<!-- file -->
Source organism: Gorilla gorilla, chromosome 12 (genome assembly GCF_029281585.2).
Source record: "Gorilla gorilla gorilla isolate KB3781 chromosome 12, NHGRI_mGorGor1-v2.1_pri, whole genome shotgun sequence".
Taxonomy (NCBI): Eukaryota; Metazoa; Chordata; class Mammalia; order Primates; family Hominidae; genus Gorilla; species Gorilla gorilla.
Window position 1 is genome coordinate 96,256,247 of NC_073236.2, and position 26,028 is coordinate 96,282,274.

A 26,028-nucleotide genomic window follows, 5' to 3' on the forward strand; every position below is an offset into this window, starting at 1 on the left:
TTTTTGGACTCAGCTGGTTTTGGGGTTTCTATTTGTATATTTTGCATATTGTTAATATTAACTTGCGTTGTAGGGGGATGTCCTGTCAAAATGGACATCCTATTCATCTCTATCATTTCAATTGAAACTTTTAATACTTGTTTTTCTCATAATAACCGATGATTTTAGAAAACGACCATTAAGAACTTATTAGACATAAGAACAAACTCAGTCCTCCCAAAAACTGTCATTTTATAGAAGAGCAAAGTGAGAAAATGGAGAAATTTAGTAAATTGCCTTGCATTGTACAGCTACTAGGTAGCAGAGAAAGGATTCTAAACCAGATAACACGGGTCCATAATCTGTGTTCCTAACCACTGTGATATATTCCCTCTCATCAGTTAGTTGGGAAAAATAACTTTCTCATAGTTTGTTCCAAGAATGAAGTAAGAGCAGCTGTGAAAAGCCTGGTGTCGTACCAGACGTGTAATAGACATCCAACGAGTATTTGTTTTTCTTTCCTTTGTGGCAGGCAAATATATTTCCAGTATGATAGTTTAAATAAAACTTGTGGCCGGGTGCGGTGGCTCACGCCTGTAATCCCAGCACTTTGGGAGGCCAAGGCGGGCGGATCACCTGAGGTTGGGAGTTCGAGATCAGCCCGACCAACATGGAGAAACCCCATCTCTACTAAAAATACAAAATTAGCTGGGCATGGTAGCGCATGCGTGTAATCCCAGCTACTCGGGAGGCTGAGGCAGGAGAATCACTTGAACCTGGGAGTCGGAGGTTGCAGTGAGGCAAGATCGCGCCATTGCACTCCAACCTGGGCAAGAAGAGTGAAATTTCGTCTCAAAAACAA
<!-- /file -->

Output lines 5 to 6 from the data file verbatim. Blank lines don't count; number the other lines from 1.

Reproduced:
A 26,028-nucleotide genomic window follows, 5' to 3' on the forward strand; every position below is an offset into this window, starting at 1 on the left:
TTTTTGGACTCAGCTGGTTTTGGGGTTTCTATTTGTATATTTTGCATATTGTTAATATTAACTTGCGTTGTAGGGGGATGTCCTGTCAAAATGGACATCCTATTCATCTCTATCATTTCAATTGAAACTTTTAATACTTGTTTTTCTCATAATAACCGATGATTTTAGAAAACGACCATTAAGAACTTATTAGACATAAGAACAAACTCAGTCCTCCCAAAAACTGTCATTTTATAGAAGAGCAAAGTGAGAAAATGGAGAAATTTAGTAAATTGCCTTGCATTGTACAGCTACTAGGTAGCAGAGAAAGGATTCTAAACCAGATAACACGGGTCCATAATCTGTGTTCCTAACCACTGTGATATATTCCCTCTCATCAGTTAGTTGGGAAAAATAACTTTCTCATAGTTTGTTCCAAGAATGAAGTAAGAGCAGCTGTGAAAAGCCTGGTGTCGTACCAGACGTGTAATAGACATCCAACGAGTATTTGTTTTTCTTTCCTTTGTGGCAGGCAAATATATTTCCAGTATGATAGTTTAAATAAAACTTGTGGCCGGGTGCGGTGGCTCACGCCTGTAATCCCAGCACTTTGGGAGGCCAAGGCGGGCGGATCACCTGAGGTTGGGAGTTCGAGATCAGCCCGACCAACATGGAGAAACCCCATCTCTACTAAAAATACAAAATTAGCTGGGCATGGTAGCGCATGCGTGTAATCCCAGCTACTCGGGAGGCTGAGGCAGGAGAATCACTTGAACCTGGGAGTCGGAGGTTGCAGTGAGGCAAGATCGCGCCATTGCACTCCAACCTGGGCAAGAAGAGTGAAATTTCGTCTCAAAAACAA